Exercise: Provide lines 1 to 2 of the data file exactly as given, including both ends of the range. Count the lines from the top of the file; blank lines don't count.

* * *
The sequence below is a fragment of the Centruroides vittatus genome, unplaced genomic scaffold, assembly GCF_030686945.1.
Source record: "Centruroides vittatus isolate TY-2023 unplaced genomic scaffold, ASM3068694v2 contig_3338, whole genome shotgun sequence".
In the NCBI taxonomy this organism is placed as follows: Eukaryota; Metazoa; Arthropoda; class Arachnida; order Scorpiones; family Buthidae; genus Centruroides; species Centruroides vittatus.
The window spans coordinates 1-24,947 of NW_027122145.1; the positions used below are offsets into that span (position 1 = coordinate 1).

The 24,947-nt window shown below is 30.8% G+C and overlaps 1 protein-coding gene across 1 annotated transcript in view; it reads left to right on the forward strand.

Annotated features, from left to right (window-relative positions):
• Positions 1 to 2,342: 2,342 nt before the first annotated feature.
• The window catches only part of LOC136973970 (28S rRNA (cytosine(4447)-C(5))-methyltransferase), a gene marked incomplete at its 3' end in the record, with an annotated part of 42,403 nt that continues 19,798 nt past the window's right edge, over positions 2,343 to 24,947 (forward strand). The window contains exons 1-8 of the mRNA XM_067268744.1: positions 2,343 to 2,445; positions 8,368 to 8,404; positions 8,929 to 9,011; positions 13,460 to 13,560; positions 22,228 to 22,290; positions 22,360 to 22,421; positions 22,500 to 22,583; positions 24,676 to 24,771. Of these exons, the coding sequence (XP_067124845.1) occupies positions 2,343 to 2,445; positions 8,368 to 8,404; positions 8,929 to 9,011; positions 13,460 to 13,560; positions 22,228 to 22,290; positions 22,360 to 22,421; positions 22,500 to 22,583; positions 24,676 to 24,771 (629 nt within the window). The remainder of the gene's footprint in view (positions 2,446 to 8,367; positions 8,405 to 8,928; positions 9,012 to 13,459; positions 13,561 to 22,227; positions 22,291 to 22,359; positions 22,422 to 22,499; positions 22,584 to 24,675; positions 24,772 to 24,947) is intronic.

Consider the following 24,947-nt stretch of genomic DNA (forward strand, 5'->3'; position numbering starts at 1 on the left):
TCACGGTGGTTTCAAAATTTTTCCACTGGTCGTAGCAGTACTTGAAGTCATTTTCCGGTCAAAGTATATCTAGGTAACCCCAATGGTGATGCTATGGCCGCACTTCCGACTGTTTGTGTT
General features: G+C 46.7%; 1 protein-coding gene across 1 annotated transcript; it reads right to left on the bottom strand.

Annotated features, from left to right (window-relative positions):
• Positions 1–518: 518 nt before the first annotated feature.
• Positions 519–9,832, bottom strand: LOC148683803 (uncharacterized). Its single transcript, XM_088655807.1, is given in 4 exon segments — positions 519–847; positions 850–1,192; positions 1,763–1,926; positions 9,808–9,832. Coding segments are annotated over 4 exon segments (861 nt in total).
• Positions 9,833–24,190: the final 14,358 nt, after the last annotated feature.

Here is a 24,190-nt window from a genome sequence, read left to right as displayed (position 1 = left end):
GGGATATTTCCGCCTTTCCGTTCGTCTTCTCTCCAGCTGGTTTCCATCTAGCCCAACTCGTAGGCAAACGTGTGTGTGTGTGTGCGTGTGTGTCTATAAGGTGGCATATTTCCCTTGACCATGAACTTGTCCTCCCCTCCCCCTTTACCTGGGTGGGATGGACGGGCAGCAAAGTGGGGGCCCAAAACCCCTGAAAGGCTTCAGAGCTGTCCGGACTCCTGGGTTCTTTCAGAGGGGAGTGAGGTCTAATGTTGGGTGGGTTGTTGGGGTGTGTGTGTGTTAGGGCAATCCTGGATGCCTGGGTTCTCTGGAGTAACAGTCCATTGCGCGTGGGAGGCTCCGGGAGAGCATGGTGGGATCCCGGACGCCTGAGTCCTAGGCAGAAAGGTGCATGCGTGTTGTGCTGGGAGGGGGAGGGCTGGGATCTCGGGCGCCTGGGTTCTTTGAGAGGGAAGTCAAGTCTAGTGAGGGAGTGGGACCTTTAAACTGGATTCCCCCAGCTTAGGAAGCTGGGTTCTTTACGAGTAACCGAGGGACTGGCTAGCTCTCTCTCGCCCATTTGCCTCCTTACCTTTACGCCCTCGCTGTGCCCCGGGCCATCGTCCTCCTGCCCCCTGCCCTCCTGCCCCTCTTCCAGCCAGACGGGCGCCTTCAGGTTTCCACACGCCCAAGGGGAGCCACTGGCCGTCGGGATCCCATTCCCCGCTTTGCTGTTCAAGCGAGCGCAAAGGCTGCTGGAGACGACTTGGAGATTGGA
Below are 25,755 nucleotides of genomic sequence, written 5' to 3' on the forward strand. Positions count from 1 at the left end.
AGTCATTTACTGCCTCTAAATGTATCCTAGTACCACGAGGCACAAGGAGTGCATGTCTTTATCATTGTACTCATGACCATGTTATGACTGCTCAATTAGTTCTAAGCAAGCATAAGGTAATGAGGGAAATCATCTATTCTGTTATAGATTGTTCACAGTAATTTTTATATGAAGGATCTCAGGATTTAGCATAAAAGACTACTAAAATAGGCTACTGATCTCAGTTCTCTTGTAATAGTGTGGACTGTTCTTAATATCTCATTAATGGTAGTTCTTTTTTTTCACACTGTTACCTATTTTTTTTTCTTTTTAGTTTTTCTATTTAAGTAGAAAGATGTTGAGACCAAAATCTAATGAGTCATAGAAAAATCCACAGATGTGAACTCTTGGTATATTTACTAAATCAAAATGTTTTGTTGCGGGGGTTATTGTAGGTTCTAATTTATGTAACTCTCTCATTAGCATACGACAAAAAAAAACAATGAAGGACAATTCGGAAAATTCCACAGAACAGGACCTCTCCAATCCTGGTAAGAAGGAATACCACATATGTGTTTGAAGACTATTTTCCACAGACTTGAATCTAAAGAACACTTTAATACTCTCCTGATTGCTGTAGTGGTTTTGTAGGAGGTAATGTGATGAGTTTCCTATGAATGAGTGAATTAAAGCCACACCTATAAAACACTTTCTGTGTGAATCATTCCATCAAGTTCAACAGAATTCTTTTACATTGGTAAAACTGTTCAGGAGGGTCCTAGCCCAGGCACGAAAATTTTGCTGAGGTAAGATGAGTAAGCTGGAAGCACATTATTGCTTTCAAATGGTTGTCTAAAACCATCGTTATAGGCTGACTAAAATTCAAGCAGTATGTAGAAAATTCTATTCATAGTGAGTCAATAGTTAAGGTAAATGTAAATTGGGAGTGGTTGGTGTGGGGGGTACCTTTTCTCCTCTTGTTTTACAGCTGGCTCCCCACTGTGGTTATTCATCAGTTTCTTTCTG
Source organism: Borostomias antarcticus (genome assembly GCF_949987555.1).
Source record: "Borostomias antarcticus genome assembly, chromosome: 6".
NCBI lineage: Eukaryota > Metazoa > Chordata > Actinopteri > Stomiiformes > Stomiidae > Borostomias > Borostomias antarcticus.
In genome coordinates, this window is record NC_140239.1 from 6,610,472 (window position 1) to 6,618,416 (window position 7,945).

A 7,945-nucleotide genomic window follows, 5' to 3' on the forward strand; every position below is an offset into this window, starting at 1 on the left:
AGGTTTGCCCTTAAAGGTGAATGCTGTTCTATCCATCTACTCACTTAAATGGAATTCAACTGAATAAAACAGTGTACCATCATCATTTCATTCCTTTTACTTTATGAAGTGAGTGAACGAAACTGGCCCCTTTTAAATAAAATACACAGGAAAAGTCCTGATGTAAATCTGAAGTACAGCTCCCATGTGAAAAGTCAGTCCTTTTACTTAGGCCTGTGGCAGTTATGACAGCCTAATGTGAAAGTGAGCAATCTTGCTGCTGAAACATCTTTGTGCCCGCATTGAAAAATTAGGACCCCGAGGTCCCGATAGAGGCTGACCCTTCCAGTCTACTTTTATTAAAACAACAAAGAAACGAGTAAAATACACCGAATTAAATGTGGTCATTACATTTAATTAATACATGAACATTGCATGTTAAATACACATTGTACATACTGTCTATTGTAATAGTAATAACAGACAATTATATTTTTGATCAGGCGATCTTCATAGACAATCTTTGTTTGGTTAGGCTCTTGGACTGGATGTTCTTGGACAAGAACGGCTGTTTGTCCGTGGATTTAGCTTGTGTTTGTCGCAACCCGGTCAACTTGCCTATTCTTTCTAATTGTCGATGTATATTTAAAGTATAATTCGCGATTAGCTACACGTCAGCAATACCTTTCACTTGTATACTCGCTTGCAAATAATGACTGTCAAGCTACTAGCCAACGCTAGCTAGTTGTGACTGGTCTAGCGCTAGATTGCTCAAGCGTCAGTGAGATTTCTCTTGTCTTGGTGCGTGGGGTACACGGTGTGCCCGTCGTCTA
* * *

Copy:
The sequence below is a fragment of the Centruroides vittatus genome, unplaced genomic scaffold, assembly GCF_030686945.1.
Source record: "Centruroides vittatus isolate TY-2023 unplaced genomic scaffold, ASM3068694v2 contig_3338, whole genome shotgun sequence".